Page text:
- Steady credit flow to the real economy is imperative for the post-COVID-19 recovery. In order to facilitate this, the Central Bank needs to ensure financial institutes have both the capacity and the willingness to lend.
- Financial institutions were on a weaker footing even before the COVID crisis due to the Basel III capitalization requirements, the deterioration in asset quality, and dwindling profitability due to macro factors. Therefore, the risk appetite of the financial institutes at the moment is low.
- The reduction in policy interest rates beyond a certain point may not generate appreciable expansion in credit in the economy as the financial institutes’ risk appetite would not improve in a state of crisis.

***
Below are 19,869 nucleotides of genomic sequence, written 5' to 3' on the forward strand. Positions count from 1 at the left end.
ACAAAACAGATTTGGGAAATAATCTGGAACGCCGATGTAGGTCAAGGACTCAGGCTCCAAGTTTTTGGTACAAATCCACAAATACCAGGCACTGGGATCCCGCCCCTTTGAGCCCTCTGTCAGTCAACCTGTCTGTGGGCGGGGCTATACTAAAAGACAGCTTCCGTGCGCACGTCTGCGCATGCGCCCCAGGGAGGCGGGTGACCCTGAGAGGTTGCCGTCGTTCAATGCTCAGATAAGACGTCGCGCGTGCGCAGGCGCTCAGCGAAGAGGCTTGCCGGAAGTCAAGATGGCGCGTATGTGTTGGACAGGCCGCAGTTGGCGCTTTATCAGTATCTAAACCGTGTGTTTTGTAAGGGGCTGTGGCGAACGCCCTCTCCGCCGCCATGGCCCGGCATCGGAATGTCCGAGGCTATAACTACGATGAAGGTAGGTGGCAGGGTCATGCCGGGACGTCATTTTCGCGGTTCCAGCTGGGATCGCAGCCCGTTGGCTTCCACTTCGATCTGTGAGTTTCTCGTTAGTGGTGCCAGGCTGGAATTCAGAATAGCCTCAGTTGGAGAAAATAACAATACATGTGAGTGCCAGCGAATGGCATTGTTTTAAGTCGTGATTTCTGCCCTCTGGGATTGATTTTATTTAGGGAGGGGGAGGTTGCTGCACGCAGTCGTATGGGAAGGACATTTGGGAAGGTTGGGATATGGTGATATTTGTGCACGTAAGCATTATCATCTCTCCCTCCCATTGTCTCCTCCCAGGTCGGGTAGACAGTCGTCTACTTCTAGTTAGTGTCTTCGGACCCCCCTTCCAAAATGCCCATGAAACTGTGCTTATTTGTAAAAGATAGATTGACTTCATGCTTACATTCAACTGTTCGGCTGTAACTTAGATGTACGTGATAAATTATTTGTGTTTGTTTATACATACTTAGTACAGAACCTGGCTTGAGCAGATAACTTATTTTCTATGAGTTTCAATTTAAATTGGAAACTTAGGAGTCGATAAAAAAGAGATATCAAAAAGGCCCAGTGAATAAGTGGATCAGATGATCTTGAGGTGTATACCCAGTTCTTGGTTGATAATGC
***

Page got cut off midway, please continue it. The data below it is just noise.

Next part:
- The credit guarantee scheme is a step in the right direction to improve the risk appetite but its success depends on whether the banks can recover the value of the guarantee in a timely manner in case of defaults.
- The net outcome of the CBSL actions have far more intricate dynamics and risk implications for the system therefore, looking forward, it is important to strike a balance between financial stability and credit growth.